GEICO argues that the trial court improperly sued a "[s]ubjective [s]tandard" to determine if the January 27 letter was in anticipation of litigation. The trial court, however, properly focused on what the January 27 letter said, as opposed to the intent behind the letter. The letter used the word "litigation" only once. And it called on GEICO to act in good faith, to remind GEICO that it had an obligation to settle the Nichelini claim without a lawsuit.

GEICO also argues that the trial court focused on the intent of the wrong party in deciding if litigation was anticipated. According to GEICO, the court looked only at Nichelini's intent as expressed by his lawyers, and instead should have considered GEICO's intent. Not only does this argument contradict GEICO's argument that the intent of the parties is irrelevant, GEICO presented no declaration from Henrick—or anyone else—that it expected litigation.

GEICO also attacks the trial court's decision to rely on evidence that the Kuvara law firm had settled 97.5 percent of its claims against GEICO insureds without litigation. But an insurance company's actions in handling other claims can establish its practices and policies. (Colonial Life & Accident Ins. Co. v. Superior Court (1982) 31 Cal.3d 785, 791-792.)

GEICO also points out that on February 13, 2014, Kuvara sent a letter to Avery Browne that threatened litigation and enclosed a draft complaint. Again, the trial court's observation is apt: "this letter was sent on February 13, 2014, which was after plaintiff mistakenly signed the release of all claims . . . ." "The timeline of events renders the threatening letter to Browne insufficient to demonstrate that a lawsuit was under serious consideration prior to the signing of the release."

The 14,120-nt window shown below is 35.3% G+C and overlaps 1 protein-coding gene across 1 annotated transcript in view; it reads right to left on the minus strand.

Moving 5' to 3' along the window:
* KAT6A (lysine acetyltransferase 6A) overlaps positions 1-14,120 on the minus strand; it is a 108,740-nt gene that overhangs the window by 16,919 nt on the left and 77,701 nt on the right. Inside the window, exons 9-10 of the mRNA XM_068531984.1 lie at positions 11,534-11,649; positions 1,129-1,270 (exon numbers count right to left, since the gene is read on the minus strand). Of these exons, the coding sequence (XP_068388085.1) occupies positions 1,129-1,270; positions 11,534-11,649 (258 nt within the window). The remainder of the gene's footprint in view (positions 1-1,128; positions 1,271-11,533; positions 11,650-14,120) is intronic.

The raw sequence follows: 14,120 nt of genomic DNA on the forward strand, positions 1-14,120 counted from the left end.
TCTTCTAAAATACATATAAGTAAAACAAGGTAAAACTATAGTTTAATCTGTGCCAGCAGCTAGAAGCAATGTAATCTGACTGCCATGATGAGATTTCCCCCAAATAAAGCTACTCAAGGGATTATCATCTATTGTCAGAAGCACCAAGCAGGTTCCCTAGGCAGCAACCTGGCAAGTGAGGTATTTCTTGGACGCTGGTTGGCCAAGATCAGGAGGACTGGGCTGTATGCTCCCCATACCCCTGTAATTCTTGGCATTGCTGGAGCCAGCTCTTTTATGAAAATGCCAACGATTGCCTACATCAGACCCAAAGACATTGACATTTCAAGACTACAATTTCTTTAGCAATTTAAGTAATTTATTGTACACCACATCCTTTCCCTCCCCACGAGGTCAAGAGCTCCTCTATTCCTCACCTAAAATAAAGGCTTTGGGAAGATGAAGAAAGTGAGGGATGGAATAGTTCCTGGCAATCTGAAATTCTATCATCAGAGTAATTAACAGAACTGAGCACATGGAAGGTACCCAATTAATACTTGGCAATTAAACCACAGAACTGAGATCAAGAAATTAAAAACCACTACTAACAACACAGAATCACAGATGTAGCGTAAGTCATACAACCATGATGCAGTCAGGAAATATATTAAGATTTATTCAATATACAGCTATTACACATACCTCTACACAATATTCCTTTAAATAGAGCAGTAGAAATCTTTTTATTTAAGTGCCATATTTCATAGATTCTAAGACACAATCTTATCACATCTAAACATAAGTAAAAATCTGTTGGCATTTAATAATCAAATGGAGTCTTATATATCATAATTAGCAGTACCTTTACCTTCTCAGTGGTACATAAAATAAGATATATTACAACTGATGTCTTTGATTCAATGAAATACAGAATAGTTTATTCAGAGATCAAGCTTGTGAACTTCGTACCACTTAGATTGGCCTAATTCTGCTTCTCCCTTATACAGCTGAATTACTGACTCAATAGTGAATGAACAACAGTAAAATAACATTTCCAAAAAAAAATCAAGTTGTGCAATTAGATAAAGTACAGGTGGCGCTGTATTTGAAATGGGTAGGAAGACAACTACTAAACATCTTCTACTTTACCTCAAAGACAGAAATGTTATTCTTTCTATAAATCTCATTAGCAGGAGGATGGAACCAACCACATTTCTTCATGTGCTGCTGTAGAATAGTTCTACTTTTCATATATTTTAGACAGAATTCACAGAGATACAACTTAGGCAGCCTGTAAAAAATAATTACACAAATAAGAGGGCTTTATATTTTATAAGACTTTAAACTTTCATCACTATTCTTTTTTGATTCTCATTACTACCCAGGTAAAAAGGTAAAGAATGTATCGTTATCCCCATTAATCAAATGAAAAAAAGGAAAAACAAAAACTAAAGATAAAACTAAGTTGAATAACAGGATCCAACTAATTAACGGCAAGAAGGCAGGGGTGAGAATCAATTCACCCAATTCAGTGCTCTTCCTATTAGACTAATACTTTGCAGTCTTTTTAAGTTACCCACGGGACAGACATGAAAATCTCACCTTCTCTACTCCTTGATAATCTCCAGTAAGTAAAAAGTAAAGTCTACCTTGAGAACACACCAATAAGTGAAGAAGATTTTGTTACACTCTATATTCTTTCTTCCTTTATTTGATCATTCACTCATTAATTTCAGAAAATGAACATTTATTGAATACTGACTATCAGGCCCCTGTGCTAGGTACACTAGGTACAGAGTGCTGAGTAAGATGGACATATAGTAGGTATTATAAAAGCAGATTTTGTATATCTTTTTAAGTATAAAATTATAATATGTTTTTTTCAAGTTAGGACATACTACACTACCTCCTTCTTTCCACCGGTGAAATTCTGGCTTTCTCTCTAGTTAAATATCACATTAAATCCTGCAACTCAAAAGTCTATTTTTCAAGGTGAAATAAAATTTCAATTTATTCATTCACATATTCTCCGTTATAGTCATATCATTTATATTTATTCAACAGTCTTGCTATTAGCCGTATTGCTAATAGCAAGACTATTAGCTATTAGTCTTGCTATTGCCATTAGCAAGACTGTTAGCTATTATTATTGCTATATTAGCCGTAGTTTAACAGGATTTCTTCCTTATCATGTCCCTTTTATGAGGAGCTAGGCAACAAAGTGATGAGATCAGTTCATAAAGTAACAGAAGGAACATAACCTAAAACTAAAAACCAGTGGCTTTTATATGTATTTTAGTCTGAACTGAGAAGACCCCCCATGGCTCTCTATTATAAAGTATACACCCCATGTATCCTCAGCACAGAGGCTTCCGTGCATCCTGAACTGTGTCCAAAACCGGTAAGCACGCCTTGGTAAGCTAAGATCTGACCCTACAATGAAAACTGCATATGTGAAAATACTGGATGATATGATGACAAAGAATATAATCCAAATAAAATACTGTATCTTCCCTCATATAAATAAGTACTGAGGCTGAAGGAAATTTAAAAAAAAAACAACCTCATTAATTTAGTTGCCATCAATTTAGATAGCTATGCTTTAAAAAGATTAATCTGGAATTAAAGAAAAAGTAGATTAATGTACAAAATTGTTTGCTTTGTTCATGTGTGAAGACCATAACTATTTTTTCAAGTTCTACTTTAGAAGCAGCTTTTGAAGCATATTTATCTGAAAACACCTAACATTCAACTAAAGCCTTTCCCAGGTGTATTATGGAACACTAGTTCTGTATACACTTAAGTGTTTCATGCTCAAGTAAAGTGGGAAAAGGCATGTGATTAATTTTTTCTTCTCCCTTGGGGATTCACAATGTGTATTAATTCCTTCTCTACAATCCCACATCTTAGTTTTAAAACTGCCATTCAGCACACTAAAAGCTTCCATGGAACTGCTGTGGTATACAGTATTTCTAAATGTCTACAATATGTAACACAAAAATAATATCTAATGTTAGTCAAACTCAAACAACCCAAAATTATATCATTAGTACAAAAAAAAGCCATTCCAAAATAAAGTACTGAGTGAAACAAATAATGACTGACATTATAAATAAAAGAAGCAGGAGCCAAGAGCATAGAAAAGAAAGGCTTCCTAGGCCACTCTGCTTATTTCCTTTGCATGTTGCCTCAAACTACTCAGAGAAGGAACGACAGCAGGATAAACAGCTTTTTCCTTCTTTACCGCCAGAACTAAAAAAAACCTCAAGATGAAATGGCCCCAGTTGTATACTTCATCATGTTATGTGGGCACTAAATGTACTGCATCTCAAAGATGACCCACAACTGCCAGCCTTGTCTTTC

Beyond all the above, we note that Nichelini's complaint is based on more than just communications, but on GEICO's activity and representations in connection with the release, including releasing Kenneth Browne and its reference in its February 6 letter that "we have not been able to confirm if the driver of our vehicle carried any other insurance coverage." This lawsuit is based on more than "communications." (See Beach v. Harco National Ins. Co., supra, 110 Cal.App.4th at p. 93 [Insurance company was sued for bad faith due to its handling of an uninsured motorist claim. The Court of Appeal concluded section 425.16 was inapplicable because "[t]he bad faith behavior ascribed to [the] defendant involve[d] nonaction and delays" and because the complaint did not refer to any actionable communications.].)


The order denying the anti-SLAPP motion is affirmed. Nichelini shall recover his costs on appeal.


Richman, J. We concur: /s/_________
Kline, P.J. /s/_________
Stewart, J.

Summaries of

Nichelini v. Geico Indem. Co.

Nov 27, 2017
A148610 (Cal. Ct. App. Nov. 27, 2017)
Case details for

Nichelini v. Geico Indem. Co.

Case Details

Full title:JOSEPH NICHELINI, Plaintiff and Respondent, v. GEICO INDEMNITY COMPANY et…


Date published: Nov 27, 2017


A148610 (Cal. Ct. App. Nov. 27, 2017)